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OARacle Newsletter

In November, OAR’s Board of Directors authorized funding for seven applied autism research studies in 2023. These new grants, totaling $276,212, bring OAR’s total research funding to more than $4.7 million since 2002. This article is the sixth of seven previews to be featured in The OARacle this year.  

Autistic children have marked deficits in communication that can persist across the lifespan. Developing interventions that can be widely and effectively implemented by caregivers to improve communication skills for autistic children is critical.

To date, parent intervention research has focused primarily on mothers. By not involving fathers, clinicians, and researchers are missing important opportunities to involve a primary communication and play partner in achieving maximal communication gains for autistic children. Fathers play an important role in early language input. In general, fathers use parent-child language models that differ from mothers, including more directive language and higher-level syntax and vocabulary, which may influence child communication outcomes in critical ways.

An OAR-funded two-year study led by Michelle Flippin, Ph.D., CCC-SLP, and Adam Moore, Ph.D., will pilot the feasibility and efficacy of Father Communication Coaching, a telehealth coaching program optimized to effectively involve fathers in intervention and improve social communication skills for autistic children. The study, Optimized Father Coaching to Advance Communication Skills for Children with Autism Spectrum Disorder, will contribute to a better understanding of factors that lead to increased use of intervention strategies by fathers and improved child outcomes.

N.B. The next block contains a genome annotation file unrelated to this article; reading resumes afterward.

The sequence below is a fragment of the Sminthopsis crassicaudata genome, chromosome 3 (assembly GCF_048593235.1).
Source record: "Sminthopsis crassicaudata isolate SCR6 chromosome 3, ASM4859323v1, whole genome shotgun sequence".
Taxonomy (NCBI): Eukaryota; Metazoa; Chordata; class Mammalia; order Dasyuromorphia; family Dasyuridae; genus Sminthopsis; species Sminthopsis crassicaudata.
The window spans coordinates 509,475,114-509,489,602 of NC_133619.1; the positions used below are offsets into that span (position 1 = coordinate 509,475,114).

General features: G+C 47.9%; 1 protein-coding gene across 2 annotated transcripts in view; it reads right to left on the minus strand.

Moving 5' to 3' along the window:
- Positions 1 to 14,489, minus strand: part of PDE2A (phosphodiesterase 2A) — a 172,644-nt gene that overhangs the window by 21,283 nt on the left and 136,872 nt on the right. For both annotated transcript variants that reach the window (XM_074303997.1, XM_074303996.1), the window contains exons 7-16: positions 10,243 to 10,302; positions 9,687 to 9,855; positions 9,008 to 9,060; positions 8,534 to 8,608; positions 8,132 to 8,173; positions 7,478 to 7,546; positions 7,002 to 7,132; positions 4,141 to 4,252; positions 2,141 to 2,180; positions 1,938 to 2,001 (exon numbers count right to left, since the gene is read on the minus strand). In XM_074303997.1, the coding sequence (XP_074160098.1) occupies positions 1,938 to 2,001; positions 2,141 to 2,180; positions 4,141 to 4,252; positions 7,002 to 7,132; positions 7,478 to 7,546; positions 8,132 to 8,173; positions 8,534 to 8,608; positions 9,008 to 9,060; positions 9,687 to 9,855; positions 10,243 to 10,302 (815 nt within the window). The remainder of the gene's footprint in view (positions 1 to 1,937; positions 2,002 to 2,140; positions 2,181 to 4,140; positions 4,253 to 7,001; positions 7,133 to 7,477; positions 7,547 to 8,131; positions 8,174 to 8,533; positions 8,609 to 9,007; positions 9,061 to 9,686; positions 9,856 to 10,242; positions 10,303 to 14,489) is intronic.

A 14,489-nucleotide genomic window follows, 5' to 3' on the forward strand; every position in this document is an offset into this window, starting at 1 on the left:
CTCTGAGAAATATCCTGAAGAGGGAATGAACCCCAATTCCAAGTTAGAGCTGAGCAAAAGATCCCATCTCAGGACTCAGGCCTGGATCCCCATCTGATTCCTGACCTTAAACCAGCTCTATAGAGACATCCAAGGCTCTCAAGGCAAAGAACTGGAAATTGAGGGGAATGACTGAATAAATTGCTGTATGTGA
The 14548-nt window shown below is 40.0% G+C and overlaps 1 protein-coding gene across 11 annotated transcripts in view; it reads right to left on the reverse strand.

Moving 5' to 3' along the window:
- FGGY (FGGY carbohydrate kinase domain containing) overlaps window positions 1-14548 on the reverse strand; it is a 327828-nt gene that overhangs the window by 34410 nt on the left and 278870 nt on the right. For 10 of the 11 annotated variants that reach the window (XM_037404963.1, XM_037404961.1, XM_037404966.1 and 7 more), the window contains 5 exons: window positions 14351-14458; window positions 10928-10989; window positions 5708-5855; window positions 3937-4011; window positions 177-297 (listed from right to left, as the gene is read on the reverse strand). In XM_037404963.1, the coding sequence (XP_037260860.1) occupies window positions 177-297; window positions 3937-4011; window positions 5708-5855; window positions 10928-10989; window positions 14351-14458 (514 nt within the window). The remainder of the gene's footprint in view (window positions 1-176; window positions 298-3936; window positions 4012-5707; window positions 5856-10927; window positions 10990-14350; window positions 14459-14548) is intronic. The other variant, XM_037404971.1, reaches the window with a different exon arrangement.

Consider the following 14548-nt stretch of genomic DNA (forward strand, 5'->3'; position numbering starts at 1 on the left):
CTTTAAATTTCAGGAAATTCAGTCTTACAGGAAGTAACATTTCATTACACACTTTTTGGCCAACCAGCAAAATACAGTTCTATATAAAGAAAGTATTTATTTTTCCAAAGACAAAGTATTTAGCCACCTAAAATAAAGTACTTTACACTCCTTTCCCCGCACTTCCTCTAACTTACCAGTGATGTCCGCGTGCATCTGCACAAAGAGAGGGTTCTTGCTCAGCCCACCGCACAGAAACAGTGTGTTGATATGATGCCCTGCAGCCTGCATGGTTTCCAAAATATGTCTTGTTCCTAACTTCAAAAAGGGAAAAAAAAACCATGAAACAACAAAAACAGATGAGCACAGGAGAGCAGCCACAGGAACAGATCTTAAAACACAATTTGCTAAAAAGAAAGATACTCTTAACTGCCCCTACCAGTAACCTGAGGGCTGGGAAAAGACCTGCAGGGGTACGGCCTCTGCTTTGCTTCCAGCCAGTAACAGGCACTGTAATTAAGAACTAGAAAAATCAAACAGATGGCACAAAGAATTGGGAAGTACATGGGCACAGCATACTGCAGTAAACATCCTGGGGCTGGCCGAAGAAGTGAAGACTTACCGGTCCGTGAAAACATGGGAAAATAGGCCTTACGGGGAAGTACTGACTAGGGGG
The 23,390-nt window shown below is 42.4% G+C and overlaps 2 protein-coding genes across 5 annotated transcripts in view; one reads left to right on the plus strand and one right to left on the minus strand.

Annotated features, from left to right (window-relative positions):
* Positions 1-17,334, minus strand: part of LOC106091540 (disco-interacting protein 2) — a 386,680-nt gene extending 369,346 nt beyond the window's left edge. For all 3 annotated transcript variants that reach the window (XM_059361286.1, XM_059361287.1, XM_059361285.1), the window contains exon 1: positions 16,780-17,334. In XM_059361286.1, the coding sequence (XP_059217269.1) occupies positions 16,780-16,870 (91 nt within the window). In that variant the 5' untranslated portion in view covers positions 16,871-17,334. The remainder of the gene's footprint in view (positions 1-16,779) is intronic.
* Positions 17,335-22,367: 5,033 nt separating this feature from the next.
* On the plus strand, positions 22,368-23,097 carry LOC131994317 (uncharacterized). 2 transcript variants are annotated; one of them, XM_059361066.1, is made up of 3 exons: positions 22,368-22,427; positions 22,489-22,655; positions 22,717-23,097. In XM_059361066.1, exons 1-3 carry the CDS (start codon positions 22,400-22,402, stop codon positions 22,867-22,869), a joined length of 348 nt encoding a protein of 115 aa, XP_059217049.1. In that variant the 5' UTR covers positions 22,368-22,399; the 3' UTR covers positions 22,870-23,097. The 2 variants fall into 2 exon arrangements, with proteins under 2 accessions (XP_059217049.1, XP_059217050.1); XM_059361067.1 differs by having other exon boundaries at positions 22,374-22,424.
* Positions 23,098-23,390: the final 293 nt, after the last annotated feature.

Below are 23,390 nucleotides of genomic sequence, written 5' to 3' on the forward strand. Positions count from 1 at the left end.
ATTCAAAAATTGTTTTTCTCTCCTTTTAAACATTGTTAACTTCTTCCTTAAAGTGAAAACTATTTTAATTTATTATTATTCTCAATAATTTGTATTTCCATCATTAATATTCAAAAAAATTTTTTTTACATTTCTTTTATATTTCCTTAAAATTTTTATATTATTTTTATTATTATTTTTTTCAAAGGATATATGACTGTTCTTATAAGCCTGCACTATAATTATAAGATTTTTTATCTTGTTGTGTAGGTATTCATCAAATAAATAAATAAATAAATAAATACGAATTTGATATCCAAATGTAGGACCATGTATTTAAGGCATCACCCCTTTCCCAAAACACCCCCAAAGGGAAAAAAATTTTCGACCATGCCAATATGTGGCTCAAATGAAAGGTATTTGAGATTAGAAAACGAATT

The goals of the study are to:

  • Determine the positive outcomes of a responsive parent coaching intervention, tailored to fathers, to improve child social communication skills.
  • Identify parent and child characteristics associated with fathers’ use of targeted strategies and child joint engagement and communication gains.
  • Understand how fathers’ perceived implementation successes and challenges impact use of the strategies and intervention outcomes.

Dr. Flippin is an assistant professor in the Department of Communicative Disorders at the University of Rhode Island. She is a speech-language pathologist specializing in autism spectrum disorder and developmental disabilities. Her research focuses on social communication development and intervention for children with ASD, specifically in understanding and enhancing the role of fathers in interventions to improve social communication outcomes for autistic children. As a clinical speech-language pathologist, she provided assessment and treatment for autistic children in early intervention, preschool, and public-school settings.

Dr. Moore is an assistant professor of special education and director of special education graduate programs at the University of Rhode Island. He is a board-certified exceptional needs specialist and former special education teacher. He has published 21 peer-refereed manuscripts concerning the experiences of families of children with disabilities (specifically autistic children), college students with disabilities, and inclusive practices and interventions for children and families.

Dr. Flippin and Dr. Moore wrote this month’s How To, focusing on how to more effectively involve fathers in intervention.